A distinctive modern Irish School began to emerge towards the end of the nineteenth century. The great portrait painters, such as Sir John Lavery and Sir William Orpen, who catered for the wealthy and fashionable, also painted landscape and other subjects. Another post-impressionist group included Walter Frederick About Adams History 3Osborne and Nathaniel Hone. As a result, an Irish taste for Irish landscapes and figurative subjects in particular developed among a new generation of buyers. In the post rebellion period of the 1920s a new society sought roots and reassurance in the beauty of the Irish landscape and heroic portraits. Such artists as Paul Henry, William Conor, Patrick Tuohy, James Sleator, James Humbert Craig and Frank McKelvey worked for comparatively poor returns at giving the public what they wanted between the Wars. Some of this work was good, some only mediocre and some brilliant. Allied to the subject matter of these western landscape painters was the genius of the prolific Jack Butler Yeats in figurative and other studies recording events in the lives of West of Ireland, people and their great poverty and pride. In this field we also find Sean Keating, Sean O’Sullivan, Maurice MacGonigal, Charles Lamb and others recording traditional Irish customs, costume and people. Such work was not the best selling in its time but it now represents a very important part of our heritage and is increasingly appreciated and rising in value.

Irish artists became very busy and productive to satisfy the native market that emerged after the settling down of affairs of the new State in the early 1930’s. Nostalgia has formed a large part of the criteria of the new generation of buyers. About Adams History 4Adventure into contemporary art in Ireland has been slower although it is now advancing at a more satisfactory level. The very recognizable fine styles of Walter Frederick Osborne, Yeats, Orpen, Lavery, Henry, McKelvey, Craig, Leech, Swanzy and, amongst the Post- Impressionists and modern painters, Roderic O’Conor and Louis le Brocquy need no introduction. Even those not particularly interested in art have seen reproductions of many of these works and are aware of the artists’ names. It is the works of the less well-known Irish artists, not so less talented in many cases, which has perhaps seen the greatest rise in real values over the past three decades. For instance Letitia Mary Hamilton and her sister Eva, Mildred Anne Butler (an almost unknown name thirty years ago), Rose Barton, Sarah Purser, Richard T. Moynan, Patrick Tuohy, Leo Whelan, Norah McGuinness, Nano Reid, James Malachy Kavanagh, Evie Hone, Mainie Jellett and others who are amongst a group of highly talented and interesting painters most of whom lived during the last hundred years. Early on, some had shown appeal above the ordinary and their values responded upwards accordingly. George Russell “AE”, with his romantic misty Irish land and seascapes, peopled by faery figures, and William Percy French, the most prolific of Irish bog landscape painters, are examples of those whose value now depends on quality. When paintings by some artists edge beyond the average buyer’s means, a new interest is taken in other artists, less well known and sometimes less prolific. Retrospective exhibitions and other promotions have brought to the attention of the public the talent of many who deserve to be better known. The splendid work of The National Gallery of Ireland in recent years in arranging exhibitions of Irish artists such as Orpen, Lavery, and Osborne has helped to increase public interest generally in Irish painters and stimulate potential buyers and investors. Taste is directed to a great extent by supply and value depends on both. The falling back of values of less-than-top quality works has had a healthy effect on a market which generally remains buoyant despite the current economic conditions. Values are nowadays more often based on merit rather than merely upon established reputations. Demand in Ireland has also expanded into contemporary art, albeit, as yet, mainly of a conservative nature. The average Irish collector or investor, whether corporate or private, remains cautious.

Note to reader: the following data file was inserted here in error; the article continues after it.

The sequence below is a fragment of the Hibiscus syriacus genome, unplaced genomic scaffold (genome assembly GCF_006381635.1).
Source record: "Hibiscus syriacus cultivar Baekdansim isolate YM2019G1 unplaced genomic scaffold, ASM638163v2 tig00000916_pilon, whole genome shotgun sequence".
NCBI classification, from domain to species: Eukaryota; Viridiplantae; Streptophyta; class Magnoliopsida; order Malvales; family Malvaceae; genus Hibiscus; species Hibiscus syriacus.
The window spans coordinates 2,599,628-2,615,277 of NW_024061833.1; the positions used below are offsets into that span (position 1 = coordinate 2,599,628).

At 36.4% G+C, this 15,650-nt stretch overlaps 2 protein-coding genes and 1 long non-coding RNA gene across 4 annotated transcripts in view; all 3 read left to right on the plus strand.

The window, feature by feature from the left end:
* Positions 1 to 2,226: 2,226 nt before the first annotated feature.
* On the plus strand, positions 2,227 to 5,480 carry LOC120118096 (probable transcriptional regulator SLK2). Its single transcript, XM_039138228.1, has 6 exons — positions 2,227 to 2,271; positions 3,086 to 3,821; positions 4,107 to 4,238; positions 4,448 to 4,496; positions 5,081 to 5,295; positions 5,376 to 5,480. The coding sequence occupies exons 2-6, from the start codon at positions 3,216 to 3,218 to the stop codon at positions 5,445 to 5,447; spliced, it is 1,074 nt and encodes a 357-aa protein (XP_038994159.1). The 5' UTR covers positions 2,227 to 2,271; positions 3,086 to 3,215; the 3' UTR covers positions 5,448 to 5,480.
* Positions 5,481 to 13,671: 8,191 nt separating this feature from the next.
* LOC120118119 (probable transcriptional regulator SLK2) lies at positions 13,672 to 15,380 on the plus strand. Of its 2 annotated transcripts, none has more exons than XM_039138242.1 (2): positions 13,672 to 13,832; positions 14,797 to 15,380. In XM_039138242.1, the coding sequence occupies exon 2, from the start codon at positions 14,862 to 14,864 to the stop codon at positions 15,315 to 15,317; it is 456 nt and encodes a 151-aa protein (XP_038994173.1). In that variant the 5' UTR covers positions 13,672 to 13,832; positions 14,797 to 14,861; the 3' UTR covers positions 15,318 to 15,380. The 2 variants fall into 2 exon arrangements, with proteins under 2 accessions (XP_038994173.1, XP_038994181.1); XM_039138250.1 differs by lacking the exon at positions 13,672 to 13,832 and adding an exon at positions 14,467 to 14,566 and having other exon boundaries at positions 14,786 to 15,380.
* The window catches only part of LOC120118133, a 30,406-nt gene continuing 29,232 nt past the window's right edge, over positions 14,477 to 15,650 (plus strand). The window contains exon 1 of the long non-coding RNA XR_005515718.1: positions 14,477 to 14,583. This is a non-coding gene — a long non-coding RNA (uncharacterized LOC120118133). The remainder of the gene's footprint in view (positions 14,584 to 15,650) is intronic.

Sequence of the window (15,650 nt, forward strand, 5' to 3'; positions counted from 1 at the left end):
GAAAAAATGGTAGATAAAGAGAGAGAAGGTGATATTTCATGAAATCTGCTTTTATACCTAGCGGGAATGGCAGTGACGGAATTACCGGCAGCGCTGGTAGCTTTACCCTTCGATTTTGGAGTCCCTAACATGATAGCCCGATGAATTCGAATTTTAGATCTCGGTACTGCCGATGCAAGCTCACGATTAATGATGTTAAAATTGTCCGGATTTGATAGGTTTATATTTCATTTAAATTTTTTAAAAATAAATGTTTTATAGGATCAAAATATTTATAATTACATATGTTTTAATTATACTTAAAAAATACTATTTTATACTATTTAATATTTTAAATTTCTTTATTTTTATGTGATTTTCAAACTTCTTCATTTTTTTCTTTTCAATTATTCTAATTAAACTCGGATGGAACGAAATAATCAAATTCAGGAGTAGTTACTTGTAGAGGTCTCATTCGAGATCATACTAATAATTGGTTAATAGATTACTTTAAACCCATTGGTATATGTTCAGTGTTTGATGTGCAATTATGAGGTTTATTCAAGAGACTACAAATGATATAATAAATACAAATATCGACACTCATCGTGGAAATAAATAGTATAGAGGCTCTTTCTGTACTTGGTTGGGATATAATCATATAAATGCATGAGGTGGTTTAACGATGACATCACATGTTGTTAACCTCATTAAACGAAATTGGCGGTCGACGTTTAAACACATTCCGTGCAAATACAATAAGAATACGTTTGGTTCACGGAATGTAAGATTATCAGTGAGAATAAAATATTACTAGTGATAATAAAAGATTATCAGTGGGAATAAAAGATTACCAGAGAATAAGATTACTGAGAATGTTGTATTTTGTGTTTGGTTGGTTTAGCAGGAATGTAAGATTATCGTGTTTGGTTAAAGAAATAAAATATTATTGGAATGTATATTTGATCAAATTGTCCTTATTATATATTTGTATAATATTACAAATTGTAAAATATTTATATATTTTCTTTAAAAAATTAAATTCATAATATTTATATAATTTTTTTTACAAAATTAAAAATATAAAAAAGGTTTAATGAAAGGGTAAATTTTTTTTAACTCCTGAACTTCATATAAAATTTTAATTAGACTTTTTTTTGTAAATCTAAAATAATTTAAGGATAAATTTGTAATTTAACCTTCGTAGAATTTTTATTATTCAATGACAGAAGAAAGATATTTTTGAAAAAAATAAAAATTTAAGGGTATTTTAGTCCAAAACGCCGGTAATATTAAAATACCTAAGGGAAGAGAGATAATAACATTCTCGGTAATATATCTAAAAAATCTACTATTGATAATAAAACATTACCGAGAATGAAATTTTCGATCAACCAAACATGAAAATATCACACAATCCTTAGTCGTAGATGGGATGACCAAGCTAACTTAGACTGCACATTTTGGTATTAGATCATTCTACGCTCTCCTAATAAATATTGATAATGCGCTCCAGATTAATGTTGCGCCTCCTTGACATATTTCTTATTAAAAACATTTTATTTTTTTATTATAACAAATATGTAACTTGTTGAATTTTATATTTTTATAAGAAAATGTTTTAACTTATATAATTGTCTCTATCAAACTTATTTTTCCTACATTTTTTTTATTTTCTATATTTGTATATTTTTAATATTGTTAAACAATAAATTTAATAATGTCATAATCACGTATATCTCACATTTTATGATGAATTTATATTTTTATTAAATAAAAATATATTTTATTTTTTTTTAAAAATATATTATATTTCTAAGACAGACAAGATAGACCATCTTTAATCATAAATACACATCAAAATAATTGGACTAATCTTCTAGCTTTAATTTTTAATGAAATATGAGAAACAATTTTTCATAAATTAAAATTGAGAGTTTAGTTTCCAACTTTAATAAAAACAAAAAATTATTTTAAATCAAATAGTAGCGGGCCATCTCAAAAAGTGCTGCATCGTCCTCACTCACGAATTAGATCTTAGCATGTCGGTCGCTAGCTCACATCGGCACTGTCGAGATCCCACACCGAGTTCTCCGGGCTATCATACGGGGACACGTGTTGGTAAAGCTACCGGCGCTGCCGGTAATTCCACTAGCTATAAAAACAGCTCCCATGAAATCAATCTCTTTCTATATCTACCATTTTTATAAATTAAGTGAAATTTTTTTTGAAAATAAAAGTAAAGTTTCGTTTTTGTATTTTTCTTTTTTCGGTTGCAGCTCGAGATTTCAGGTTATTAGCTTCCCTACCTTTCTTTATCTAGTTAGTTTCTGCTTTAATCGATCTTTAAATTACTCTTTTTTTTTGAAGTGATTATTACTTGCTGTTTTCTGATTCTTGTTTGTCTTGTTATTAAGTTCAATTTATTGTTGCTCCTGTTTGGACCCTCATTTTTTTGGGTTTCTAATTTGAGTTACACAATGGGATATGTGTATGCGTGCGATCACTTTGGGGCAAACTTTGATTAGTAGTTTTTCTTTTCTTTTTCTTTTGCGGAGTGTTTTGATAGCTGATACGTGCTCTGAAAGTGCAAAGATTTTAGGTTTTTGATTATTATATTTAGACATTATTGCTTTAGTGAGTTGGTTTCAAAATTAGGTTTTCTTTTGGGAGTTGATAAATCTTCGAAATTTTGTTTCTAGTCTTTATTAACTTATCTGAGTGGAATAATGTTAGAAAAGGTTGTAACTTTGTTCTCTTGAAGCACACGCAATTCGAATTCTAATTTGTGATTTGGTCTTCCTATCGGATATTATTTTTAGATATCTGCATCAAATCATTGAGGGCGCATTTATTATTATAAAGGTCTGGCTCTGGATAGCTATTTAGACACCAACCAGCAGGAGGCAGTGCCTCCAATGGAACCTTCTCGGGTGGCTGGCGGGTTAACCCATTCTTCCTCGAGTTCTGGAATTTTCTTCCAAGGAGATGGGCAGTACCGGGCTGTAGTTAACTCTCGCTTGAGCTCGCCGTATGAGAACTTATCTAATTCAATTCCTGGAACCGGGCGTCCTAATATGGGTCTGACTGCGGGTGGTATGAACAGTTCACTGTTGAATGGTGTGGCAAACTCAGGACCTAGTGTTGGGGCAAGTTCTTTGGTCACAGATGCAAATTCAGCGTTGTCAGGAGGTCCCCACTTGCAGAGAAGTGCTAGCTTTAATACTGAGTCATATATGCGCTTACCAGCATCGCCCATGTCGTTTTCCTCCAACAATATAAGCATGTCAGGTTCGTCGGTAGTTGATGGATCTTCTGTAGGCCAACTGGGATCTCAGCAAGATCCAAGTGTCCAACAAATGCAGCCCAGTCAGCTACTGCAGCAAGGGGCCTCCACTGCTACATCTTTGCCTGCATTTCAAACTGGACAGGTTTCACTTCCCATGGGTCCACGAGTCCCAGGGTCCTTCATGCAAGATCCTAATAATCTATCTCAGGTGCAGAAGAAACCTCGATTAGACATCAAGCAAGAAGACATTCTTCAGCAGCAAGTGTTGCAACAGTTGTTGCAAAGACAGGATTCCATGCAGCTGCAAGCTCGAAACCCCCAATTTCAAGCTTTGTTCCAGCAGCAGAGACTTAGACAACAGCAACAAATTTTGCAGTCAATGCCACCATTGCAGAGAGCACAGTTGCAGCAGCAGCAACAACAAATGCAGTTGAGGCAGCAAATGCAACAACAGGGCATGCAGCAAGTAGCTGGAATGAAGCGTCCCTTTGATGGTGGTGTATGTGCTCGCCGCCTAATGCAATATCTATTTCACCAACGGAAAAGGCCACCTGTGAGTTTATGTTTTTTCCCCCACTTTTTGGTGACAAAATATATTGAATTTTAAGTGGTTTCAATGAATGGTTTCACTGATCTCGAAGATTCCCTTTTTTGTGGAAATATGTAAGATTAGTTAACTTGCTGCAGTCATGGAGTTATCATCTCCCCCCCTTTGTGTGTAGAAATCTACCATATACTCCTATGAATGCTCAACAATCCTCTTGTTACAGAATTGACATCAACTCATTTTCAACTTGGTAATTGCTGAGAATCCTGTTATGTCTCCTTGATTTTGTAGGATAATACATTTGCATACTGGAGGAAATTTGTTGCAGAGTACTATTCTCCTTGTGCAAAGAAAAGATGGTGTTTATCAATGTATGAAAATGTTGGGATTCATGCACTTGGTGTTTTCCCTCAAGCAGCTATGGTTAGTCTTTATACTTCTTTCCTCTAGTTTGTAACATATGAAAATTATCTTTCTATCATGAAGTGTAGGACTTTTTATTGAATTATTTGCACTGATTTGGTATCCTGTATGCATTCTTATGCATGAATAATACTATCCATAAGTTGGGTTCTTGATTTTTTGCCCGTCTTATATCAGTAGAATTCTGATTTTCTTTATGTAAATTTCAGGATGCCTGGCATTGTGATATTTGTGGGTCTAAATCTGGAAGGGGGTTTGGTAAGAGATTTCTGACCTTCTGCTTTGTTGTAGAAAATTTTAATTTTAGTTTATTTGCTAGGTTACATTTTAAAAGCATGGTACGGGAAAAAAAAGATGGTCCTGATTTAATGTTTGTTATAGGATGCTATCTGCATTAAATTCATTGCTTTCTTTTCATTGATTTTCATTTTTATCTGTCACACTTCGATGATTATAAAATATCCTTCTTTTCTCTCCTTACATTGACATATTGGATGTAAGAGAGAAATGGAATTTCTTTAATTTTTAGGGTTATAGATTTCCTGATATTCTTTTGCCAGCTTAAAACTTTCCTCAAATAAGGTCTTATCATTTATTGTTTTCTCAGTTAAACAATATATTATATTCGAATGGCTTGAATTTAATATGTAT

The problem for the smaller collector is that the recognition of the value of art as an investment has closed off much of the top quality to the less affluent. Many of the most successful “investors” in art over the past few decades were not purposefully investors at all. Prices were so keen up to about thirty years ago that one needed only to be acquisitive. Increased knowledge and promotion has led to shrewd informed buying and fast appreciation in value. Appreciation backed up by knowledge and an eye for quality are the real ingredients for success. The advancement in the quality of modern auction catalogs and knowledge including provenance has encouraged collectors and increased values.

Quality at all levels of art is now the only guarantee of value with potential for increase in the future. This is illustrated daily by reports of records being broken at sales for the works of outstanding artists. Artists, like politicians, who constantly change style or direction often tend to confuse their supporters and, unless particularly talented, lose popularity. It is true to say that investment in art, and Irish art in particular, has proved a very sound policy over the longer term. The increase in values over the last thirty years well outpaced inflation and although buyers are now more selective, there is no reason to believe that the purchase of good work by Irish artists or indeed of other artists should prove anything but a good decision.